Keywords: Inflation Dynamics; Open-Economy Phillips Curve; Forecasting.
    JEL: C21 C23 C53 F41
    Date: 2015–10
  8. By: Fernando N. de Oliveira
    Abstract: We examine the usefulness of various financial and real sector variables to forecast recessions in Brazil between one and eight quarters ahead. We estimate probabilistic models of recession and select models based on their out-of-sample forecasts, using the Receiver Operating Characteristic (ROC) function. We find that the predictive out-of-sample ability of several models vary depending on the numbers of quarters ahead to forecast and on the number of regressors used in the model specification. The models selected seem to be relevant to give early warnings of recessions in Brazil
    Date: 2015–09
  9. By: Mehmet Balcilar (Eastern Mediterranean University, Turkey and University of Pretoria, South Africa); Rangan Gupta (Department of Economics, University of Pretoria); Ricardo M. Sousa (Department of Economics, University of Minho, Campus of Gualtar, 4710-057 - Braga - Portugal); Mark E. Wohar (University of Nebraska-Omaha, USA and Loughborough University, UK)
    Abstract: We use a nonparametric causality-in-quantiles test to compare the predictive ability of cay and cayMS for excess and real stock and housing returns and their volatility using quarterly data for the US over the periods of 1952:Q1-2014:Q3 and 1953:Q2-2014:Q3 respectively. Our results reveal strong evidence of nonlinearity and regime changes in the relationship between asset returns and cay or cayMS, which corroborates the relevance of this econometric framework. Moreover, we confirm the outperformance of cayMS vis-à-vis cay and their relevance for excess stock returns. Furthermore, we show that cayMS is particularly useful at forecasting certain quantiles of the conditional distribution. As for housing returns, the empirical evidence suggests that the predictive ability of cay and cayMS is relatively low. Yet, cay outperforms cayMS over the majority of the quantiles of the conditional distribution of the variance of real housing returns.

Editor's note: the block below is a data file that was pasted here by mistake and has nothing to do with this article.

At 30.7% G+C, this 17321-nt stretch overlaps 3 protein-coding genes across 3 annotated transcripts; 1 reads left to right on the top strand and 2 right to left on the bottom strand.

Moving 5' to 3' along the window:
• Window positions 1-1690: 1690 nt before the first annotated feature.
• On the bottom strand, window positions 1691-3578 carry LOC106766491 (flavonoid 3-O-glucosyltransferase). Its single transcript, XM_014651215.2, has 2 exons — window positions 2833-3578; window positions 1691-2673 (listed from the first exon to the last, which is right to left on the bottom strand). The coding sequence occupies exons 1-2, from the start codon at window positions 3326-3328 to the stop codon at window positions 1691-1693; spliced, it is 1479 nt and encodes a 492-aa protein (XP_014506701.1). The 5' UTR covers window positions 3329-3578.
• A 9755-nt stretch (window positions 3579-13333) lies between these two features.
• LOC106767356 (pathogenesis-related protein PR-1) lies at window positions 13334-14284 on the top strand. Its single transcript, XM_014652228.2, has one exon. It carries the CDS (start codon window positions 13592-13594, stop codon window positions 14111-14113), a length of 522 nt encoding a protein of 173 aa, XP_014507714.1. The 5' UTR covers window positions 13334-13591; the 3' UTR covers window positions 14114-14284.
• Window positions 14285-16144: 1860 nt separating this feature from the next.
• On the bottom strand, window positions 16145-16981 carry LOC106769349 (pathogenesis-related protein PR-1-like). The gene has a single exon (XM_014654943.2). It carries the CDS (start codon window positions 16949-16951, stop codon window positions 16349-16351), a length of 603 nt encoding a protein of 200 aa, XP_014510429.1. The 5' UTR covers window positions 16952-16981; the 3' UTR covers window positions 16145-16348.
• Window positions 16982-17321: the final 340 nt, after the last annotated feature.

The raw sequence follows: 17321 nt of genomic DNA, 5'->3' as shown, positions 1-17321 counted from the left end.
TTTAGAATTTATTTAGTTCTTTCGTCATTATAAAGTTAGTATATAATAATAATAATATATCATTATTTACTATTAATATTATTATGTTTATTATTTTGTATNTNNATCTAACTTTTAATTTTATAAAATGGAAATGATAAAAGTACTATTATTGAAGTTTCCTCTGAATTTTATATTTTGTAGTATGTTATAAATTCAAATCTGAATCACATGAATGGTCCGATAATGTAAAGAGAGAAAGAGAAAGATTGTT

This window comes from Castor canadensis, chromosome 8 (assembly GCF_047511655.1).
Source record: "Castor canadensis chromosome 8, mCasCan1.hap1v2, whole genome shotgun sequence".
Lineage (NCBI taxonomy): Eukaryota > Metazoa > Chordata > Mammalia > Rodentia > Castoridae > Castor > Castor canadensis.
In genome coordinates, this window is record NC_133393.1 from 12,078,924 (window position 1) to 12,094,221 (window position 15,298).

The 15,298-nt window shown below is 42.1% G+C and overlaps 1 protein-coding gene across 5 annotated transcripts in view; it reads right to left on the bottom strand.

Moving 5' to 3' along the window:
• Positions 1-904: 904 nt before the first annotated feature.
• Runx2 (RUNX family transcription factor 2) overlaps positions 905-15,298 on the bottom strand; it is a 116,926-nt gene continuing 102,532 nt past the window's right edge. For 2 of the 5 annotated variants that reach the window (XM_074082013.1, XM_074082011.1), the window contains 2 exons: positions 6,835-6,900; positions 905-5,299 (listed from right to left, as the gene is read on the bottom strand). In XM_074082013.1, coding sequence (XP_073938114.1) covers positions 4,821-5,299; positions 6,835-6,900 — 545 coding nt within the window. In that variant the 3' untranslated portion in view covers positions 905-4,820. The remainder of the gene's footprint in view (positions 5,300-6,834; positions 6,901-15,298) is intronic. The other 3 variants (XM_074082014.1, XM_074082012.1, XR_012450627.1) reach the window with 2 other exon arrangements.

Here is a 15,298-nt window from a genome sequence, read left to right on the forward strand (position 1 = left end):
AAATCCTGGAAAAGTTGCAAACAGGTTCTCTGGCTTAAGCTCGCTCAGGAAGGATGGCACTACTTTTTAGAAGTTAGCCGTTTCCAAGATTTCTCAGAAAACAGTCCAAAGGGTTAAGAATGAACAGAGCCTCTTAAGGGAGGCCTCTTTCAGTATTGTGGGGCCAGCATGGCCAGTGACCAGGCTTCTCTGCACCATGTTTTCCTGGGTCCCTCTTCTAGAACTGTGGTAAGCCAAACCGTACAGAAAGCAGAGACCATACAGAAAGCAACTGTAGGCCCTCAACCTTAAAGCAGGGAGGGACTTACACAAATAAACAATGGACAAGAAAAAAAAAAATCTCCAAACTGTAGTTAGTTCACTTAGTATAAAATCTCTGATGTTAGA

Keywords: stock returns, housing returns, quantile, nonparametric, causality
    JEL: C32 C53 Q41
    Date: 2015–10
  10. By: Mehmet Balcilar (Department of Economics, Eastern Mediterranean University, Famagusta, via Mersin 10, Northern Cyprus, Turkey and Department of Economics, University of Pretoria); Rangan Gupta (Department of Economics, University of Pretoria); Clement Kyei (Department of Economics, University of Pretoria)
    Abstract: Evidence of monthly stock returns predictability based on popular investor sentiment indices, namely SBW and SPLS as introduced by Baker and Wurgler (2006, 2007) and Huang et al. (2015) respectively are mixed. While, linear predictive models show that only SPLS can predict excess stock returns, nonparametric models (which accounts for misspecification of the linear frameworks due to nonlinearity and regime changes) finds no evidence of predictability based on either of these two indices for not only stock returns, but also its volatility. However, in this paper, we show that when we use a more general nonparametric causality-in –quantiles model of Balcilar et al., (2015), in fact, both SBW and SPLS can predict stock returns and its volatility, with SPLS being a relatively stronger predictor of excess returns during bear and bull regimes, and SBW being a relatively powerful predictor of volatility of excess stock returns, barring the median of the conditional distribution.